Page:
Opening hours: April-October: Mon-Sat: 9:30 a.m – 7 p.m; Sun-and Holidays: 9:30 a.m – 3 p.m; November-March: Mon-Sat: 9:30 a.m – 5 p.m; Sun-and Holidays: 9:30 a.m – 3 p.m;
Entrance fee: Adults – €20; advanced purchase (21 days earlier) – €16; self-guided visit – €15 on their official website. You can also buy a self-guided tour at GetYourGuide for €10
La Sagrada Familia
Antoni Gaudi’s La Sagrada Familia is an unfinished Roman Catholic church and one of the essential Barcelona attractions. It is still under development and should be finished in 2029. Gaudi’s work on the building is part of a UNESCO World Heritage Site.
The construction started in 1882 under the supervision of Francisco de Paula del Villar, a Spanish Architect. In a year he resigned, and Gaudi took over, transforming the whole project in his style. The building combines curvilinear Art Nouveau and Gothic elements.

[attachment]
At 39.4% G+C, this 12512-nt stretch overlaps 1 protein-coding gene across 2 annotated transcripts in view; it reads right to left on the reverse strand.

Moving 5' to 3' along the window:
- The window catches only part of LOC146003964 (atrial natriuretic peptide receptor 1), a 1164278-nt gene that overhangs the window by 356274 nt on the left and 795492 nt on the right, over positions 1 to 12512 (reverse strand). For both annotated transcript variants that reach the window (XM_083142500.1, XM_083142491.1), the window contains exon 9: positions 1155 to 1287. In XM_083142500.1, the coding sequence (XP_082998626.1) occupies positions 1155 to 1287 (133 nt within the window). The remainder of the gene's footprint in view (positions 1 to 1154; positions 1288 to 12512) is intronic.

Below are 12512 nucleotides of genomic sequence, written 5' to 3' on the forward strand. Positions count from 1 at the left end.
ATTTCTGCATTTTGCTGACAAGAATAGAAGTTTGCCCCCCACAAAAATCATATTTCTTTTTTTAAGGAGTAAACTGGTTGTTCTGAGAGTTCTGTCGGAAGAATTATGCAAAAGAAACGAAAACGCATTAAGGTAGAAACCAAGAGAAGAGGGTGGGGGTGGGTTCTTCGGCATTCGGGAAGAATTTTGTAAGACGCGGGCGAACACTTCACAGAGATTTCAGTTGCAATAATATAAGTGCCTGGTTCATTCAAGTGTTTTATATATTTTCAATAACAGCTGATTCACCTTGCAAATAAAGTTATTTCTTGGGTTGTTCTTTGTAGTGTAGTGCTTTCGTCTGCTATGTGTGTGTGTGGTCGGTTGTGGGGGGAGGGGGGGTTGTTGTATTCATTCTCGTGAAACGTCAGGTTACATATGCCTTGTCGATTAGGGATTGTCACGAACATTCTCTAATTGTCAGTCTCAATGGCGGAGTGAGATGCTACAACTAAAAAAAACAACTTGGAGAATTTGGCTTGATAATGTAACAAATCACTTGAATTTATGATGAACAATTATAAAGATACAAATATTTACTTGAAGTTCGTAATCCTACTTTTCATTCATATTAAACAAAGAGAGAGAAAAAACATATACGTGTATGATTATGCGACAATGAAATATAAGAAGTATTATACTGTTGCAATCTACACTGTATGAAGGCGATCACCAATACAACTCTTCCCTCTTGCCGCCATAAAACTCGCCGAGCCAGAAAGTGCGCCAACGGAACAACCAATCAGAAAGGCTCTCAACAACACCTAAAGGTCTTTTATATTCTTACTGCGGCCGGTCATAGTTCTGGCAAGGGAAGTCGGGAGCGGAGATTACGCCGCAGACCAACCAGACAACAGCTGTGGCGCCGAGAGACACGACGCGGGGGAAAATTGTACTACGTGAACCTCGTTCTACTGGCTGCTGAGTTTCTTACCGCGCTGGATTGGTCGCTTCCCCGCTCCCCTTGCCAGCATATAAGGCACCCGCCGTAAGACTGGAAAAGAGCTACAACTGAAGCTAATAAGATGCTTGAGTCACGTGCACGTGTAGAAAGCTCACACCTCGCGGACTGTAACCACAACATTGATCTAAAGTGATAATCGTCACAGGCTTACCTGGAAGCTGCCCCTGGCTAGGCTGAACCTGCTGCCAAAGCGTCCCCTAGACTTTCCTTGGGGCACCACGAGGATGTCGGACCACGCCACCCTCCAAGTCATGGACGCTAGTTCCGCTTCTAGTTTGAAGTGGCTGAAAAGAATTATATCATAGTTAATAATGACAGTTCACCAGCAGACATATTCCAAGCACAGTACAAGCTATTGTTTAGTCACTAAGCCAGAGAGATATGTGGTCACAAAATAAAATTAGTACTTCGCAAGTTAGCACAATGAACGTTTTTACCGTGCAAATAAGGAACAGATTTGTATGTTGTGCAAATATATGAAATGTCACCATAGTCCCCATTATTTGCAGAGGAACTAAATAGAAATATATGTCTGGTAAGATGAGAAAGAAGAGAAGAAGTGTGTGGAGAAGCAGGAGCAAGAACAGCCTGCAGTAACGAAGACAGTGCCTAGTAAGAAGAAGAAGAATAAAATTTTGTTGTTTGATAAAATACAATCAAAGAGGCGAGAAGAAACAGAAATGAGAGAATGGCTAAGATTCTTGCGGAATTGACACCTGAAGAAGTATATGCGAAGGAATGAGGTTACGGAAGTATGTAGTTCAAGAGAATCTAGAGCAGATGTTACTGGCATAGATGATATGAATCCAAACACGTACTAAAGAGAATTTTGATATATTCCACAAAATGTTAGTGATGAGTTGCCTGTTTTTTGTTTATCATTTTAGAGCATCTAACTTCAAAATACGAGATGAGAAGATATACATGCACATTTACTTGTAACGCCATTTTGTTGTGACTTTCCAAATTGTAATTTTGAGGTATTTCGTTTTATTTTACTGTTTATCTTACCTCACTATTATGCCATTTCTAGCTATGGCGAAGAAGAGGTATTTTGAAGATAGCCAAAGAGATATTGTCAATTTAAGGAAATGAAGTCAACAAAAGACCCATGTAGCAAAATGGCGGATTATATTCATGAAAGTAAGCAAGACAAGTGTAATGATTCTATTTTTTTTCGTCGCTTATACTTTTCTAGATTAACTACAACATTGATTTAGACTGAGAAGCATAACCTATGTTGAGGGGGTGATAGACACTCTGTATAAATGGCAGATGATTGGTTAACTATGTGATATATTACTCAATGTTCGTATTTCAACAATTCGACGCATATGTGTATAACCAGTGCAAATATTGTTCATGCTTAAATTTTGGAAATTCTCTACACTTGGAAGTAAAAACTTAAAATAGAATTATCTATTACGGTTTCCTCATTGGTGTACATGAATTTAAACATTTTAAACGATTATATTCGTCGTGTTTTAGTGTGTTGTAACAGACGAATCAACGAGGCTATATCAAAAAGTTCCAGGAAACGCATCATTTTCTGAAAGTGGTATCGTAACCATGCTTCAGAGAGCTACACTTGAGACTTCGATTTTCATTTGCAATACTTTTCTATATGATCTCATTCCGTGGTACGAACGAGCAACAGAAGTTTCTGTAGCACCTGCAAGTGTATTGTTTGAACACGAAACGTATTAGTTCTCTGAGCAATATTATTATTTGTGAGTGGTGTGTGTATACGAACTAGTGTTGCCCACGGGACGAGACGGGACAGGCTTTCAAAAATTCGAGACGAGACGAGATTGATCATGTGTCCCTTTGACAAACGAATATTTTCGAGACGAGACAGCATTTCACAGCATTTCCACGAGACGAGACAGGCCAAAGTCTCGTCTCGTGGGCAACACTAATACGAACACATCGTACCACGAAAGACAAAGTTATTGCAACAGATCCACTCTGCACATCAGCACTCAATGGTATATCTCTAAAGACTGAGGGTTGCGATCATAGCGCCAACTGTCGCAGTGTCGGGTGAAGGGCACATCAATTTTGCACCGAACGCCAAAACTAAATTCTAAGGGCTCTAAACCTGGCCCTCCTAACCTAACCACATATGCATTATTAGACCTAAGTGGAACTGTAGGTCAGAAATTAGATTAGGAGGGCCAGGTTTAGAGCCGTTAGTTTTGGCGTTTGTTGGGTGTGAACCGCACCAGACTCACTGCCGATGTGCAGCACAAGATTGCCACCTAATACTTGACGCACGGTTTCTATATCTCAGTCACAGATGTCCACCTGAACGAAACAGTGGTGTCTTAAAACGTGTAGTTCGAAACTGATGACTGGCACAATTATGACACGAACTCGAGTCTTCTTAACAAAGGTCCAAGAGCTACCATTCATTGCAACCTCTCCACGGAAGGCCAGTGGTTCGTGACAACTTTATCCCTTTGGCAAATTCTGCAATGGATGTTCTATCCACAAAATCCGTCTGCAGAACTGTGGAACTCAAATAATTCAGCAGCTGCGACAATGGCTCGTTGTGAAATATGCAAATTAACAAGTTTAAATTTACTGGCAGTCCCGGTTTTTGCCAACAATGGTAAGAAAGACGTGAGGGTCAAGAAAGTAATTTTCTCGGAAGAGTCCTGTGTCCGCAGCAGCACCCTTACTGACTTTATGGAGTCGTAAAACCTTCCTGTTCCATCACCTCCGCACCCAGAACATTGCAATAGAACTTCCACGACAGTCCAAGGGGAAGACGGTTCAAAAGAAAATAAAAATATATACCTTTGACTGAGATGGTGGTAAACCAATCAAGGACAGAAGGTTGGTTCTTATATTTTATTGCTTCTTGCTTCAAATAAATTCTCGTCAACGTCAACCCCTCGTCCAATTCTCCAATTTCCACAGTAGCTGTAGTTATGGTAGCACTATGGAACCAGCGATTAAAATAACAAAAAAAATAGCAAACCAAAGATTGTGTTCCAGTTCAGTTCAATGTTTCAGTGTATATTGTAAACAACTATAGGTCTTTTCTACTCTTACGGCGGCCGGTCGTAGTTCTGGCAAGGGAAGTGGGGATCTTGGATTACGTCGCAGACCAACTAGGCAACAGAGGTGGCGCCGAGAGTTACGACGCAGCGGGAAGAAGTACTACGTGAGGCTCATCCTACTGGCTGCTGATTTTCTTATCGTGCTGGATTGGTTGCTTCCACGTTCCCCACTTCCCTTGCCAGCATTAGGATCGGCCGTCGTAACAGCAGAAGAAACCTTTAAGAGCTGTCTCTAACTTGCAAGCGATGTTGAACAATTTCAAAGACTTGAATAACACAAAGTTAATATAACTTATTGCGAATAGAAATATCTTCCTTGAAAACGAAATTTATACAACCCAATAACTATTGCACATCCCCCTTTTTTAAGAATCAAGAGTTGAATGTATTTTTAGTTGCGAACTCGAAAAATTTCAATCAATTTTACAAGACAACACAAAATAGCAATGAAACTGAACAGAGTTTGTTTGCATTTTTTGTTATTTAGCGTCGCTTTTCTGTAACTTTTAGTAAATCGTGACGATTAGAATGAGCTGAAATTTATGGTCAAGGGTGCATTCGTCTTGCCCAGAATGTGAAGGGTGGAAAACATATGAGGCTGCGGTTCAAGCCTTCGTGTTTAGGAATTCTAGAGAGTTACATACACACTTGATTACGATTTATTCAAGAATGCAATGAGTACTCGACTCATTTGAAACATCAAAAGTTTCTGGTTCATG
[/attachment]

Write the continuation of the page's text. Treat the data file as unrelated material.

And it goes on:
Gaudí dedicated the rest of his life to this project, and when he died in 1926, not even a quarter of the project was complete. The construction solely relies on private donations, which slowed down the process and was also interrupted by the Spanish Civil War. The Revolutionaries set fire to the crypt where Gaudi was buried and partially destroyed his original plans, paster models, and drawings. It took 16 years of work to piece together the fragments to finish the church.
Opening hours: November-February: 9 a.m – 6 p.m; March – October: 9 a.m – 7 p.m; April – September: 9 a.m – 8 p.m
Entrance fee: Adults from €17. Buy tickets here
Considered as one of the masterpieces of Gaudi, Casa Batllo was redesigned by him at the beginning of the 20th century. The local name of the building translates into English as the House of Bones because of its skeletal, visceral, organic quality.
During my visit, the facade of Casa Batllo was under construction, and the line to get inside was ridiculously long. That’s why you need to purchase tickets for such famous buildings online!